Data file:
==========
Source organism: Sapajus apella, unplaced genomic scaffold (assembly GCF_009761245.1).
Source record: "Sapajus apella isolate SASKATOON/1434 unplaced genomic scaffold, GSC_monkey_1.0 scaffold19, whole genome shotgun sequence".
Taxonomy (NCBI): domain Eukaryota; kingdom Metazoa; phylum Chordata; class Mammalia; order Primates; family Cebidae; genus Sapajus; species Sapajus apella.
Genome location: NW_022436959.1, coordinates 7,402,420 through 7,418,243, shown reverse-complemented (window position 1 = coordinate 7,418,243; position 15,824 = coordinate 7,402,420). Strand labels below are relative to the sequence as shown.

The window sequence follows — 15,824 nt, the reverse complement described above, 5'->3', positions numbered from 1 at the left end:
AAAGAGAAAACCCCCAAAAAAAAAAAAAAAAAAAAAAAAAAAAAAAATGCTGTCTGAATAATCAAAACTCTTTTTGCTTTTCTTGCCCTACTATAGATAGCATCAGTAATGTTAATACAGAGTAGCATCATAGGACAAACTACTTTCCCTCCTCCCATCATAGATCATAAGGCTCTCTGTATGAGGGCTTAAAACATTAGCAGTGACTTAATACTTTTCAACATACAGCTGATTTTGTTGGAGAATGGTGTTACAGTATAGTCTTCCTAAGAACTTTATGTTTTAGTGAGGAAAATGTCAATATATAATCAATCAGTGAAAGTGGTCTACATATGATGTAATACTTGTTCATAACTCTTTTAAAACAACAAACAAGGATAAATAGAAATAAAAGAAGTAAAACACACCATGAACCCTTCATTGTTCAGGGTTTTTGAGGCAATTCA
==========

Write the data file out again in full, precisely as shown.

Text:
Source organism: Sapajus apella, unplaced genomic scaffold (assembly GCF_009761245.1).
Source record: "Sapajus apella isolate SASKATOON/1434 unplaced genomic scaffold, GSC_monkey_1.0 scaffold19, whole genome shotgun sequence".
Taxonomy (NCBI): domain Eukaryota; kingdom Metazoa; phylum Chordata; class Mammalia; order Primates; family Cebidae; genus Sapajus; species Sapajus apella.
Genome location: NW_022436959.1, coordinates 7,402,420 through 7,418,243, shown reverse-complemented (window position 1 = coordinate 7,418,243; position 15,824 = coordinate 7,402,420). Strand labels below are relative to the sequence as shown.

The window sequence follows — 15,824 nt, the reverse complement described above, 5'->3', positions numbered from 1 at the left end:
AAAGAGAAAACCCCCAAAAAAAAAAAAAAAAAAAAAAAAAAAAAAAATGCTGTCTGAATAATCAAAACTCTTTTTGCTTTTCTTGCCCTACTATAGATAGCATCAGTAATGTTAATACAGAGTAGCATCATAGGACAAACTACTTTCCCTCCTCCCATCATAGATCATAAGGCTCTCTGTATGAGGGCTTAAAACATTAGCAGTGACTTAATACTTTTCAACATACAGCTGATTTTGTTGGAGAATGGTGTTACAGTATAGTCTTCCTAAGAACTTTATGTTTTAGTGAGGAAAATGTCAATATATAATCAATCAGTGAAAGTGGTCTACATATGATGTAATACTTGTTCATAACTCTTTTAAAACAACAAACAAGGATAAATAGAAATAAAAGAAGTAAAACACACCATGAACCCTTCATTGTTCAGGGTTTTTGAGGCAATTCA